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Comment: Re:give me inspiration over slick production (Score 2, Insightful) 137

by Madrayken (#33366890) Attached to: More Devs Going Indie, To Gamers' Benefit

I knew someone would mention music as a possible model. It does seem attractive at first glance.

However, while it is possible to create a piece of music using software worth $100 that is absolutely indistinguishable from something created using millions of dollars of studio time to 99% of people, the same is not true of game development. Indeed, a piece of music that sounds a 'bit rougher' or 'more live' may have an enhanced atmosphere, as it draws the audience closer to the shamanic act of performance. This isn't a factor when making games. Nobody wants it a 'bit buggy' or with 'slightly inconsistent textures'. And nobody wants to get closer to us. We smell due to not being allowed home for 3 weeks during crunch.

A four man team (one artist/animator, two coders and a level designer) can not create something indistinguishable from a $50m budget game. They might be able to do some tricks and adjust the visuals to work within their limitations, but they simply won't compete with Battlefield Bad Company, for example.

'Art' as a whole seems largely free of the budget/perceived quality link.
If we were talking about the automotive industry, for example, we'd never suggest that budget cuts were going to result in better cars.

Comment: Fluttermind saved my sanity (Score 4, Insightful) 137

by Madrayken (#33366678) Attached to: More Devs Going Indie, To Gamers' Benefit

I started out in the industry at 15, back in '85. At that point, everything was indie. There were no big studios, and the few existing companies funded very little.

Moving on 20+ years (cough), I quit Microsoft Game Studios in 2009. At the point where I left, there were teams of 100+ people, no one individual had much impact on the game, communication issues both up and down and across the team due to size alone made everything exceedingly slow and frustrating.

I left.

I started a new company - Fluttermind Ltd. - which has been going a year and a half now. It's still fun, and the distance has given me an interesting perspective. This is what I see.

The mainstream indistry is filled with passionate, talented people. The average Joe thinks these games are worth $50+. From my long-time nerd perspective, that's amazing. I dreamed of this day as a kid and it's finally here.

Don't demonise 'big' game companies just because they're big. That's not punk-rock. That's not anti-establishment. That's knee-jerk foolishness. Big company games are often awesome. I can't wait for Team Ico's next release - 'big' company funded or no. I am utterly enjoying Battlefield Bad Company 2. Amazing multiplayer - some of the best experiences I've had as a gamer.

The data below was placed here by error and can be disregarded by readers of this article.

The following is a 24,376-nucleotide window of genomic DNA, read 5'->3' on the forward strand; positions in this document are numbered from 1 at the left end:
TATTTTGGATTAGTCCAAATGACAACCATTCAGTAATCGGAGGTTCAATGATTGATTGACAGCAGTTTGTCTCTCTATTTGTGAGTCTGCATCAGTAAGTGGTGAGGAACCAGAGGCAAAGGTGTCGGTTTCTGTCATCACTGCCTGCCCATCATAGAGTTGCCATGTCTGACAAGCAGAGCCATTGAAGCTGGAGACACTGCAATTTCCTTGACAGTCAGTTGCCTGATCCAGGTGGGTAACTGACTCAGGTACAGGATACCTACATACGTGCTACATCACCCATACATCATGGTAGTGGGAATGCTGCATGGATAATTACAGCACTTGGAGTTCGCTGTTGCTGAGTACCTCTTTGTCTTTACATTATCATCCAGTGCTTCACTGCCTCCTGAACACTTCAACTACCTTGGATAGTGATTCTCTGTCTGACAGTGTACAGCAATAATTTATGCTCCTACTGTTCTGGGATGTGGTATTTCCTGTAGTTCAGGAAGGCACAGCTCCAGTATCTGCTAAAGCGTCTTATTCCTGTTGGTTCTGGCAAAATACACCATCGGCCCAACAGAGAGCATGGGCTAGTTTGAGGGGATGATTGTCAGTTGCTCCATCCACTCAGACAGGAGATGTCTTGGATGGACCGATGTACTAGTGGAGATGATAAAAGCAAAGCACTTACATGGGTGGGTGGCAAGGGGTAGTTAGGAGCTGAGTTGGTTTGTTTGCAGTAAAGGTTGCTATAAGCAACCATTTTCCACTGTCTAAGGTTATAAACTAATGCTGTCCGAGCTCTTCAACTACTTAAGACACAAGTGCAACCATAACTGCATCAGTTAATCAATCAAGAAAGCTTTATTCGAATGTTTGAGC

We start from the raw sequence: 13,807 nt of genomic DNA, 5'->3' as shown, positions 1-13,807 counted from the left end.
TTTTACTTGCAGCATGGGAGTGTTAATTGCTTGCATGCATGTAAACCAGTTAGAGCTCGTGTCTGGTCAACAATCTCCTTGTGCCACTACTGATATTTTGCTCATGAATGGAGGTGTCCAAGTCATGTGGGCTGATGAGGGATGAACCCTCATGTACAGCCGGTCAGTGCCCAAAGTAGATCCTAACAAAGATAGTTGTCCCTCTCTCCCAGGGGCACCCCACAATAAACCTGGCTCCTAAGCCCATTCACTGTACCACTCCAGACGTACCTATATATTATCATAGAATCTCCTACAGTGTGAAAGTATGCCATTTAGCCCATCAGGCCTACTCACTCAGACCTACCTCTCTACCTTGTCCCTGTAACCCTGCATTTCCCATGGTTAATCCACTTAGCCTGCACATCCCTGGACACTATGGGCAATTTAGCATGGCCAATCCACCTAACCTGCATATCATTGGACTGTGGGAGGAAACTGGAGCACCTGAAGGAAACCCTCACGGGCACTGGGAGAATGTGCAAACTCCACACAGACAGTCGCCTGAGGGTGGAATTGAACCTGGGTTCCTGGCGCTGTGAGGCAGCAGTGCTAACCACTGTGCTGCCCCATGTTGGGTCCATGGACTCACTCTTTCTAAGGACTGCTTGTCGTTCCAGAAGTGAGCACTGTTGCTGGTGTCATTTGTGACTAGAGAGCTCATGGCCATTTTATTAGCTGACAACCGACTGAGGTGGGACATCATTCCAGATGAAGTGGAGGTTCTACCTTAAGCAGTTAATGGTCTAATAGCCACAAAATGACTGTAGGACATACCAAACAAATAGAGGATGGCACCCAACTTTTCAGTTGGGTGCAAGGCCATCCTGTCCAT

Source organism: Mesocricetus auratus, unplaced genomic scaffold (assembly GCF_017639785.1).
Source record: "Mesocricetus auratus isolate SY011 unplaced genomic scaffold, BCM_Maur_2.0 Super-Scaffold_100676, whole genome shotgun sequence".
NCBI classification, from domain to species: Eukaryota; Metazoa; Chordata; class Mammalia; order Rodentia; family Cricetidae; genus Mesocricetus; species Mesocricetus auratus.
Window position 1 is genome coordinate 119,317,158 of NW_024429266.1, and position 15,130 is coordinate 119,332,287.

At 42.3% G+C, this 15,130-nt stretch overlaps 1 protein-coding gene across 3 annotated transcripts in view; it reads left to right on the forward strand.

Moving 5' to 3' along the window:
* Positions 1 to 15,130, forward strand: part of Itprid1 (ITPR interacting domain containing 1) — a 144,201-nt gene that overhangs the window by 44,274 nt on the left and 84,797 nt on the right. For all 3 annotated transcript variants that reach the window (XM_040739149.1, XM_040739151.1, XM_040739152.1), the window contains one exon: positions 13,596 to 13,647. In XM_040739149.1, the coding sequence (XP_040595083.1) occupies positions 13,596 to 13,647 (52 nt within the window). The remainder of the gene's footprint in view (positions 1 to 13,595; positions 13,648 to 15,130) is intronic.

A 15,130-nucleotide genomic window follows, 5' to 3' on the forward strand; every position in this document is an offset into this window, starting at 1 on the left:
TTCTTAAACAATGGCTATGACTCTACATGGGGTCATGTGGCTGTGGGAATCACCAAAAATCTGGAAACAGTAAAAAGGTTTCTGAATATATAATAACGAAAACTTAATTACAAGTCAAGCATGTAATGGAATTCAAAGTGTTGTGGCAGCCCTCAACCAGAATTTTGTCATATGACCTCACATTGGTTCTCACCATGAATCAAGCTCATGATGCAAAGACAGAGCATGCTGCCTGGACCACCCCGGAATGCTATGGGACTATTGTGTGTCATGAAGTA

'Big' games demand a lot of assets, each of which is crafted by a professional - no 'get your mate to paint a splash screen because he's got an A-level in art' crap here. Professionals and their assets are expensive, so publishers don't like taking risks very often. But it does happen. Fable and Shadow of the Colossus are both very weird, off-beat games funded by massive conglomerates and both great games. There are not that many others, but it's the same for Hollywood. For those of you saying 'Yeah, big budget movies suck, too' - I ask you to imagine an 'indie' version of 'The Matrix'. Or 'Lord of the Rings'. They'd really suck.

Don't demonise marketing. I've never had a single marketing bod tell me what to put in a game. Ever. Full stop. Secondly, the one thing more likely to cause you a trip to the funny-farm after slogging your heart out for 2-4 years is for your marketing to suck, or - worse - to not be there at all. It will kill your game. It will kill your company. It will kill your job. The end. Saying 'good games will win through' is like saying 'positive thinking cures cancer': I'm sure there are anecdotal cases, but as people here are usually keen to point out, causation and correlation are quite different.

As for the complaint 'games include superfluous crap'. If you think EA wants to have a team keep running at a burn rate of half a million a month for an extra 3 months so some guy can make a hundred extra guns nobody cares about, you've clearly never spent a minute in a steering meeting.

While some indie games are wonderful (Dwarf Fortress and Wierd Worlds are amazing) a vast majority of them are worth 10 minutes and little more. Note I didn't say 'crap', I just said 'small'. Like a Daffy Duck cartoon. I wouldn't hold 'Duck Amuck' against 'Schindler's List' and compare the two. It is foolish.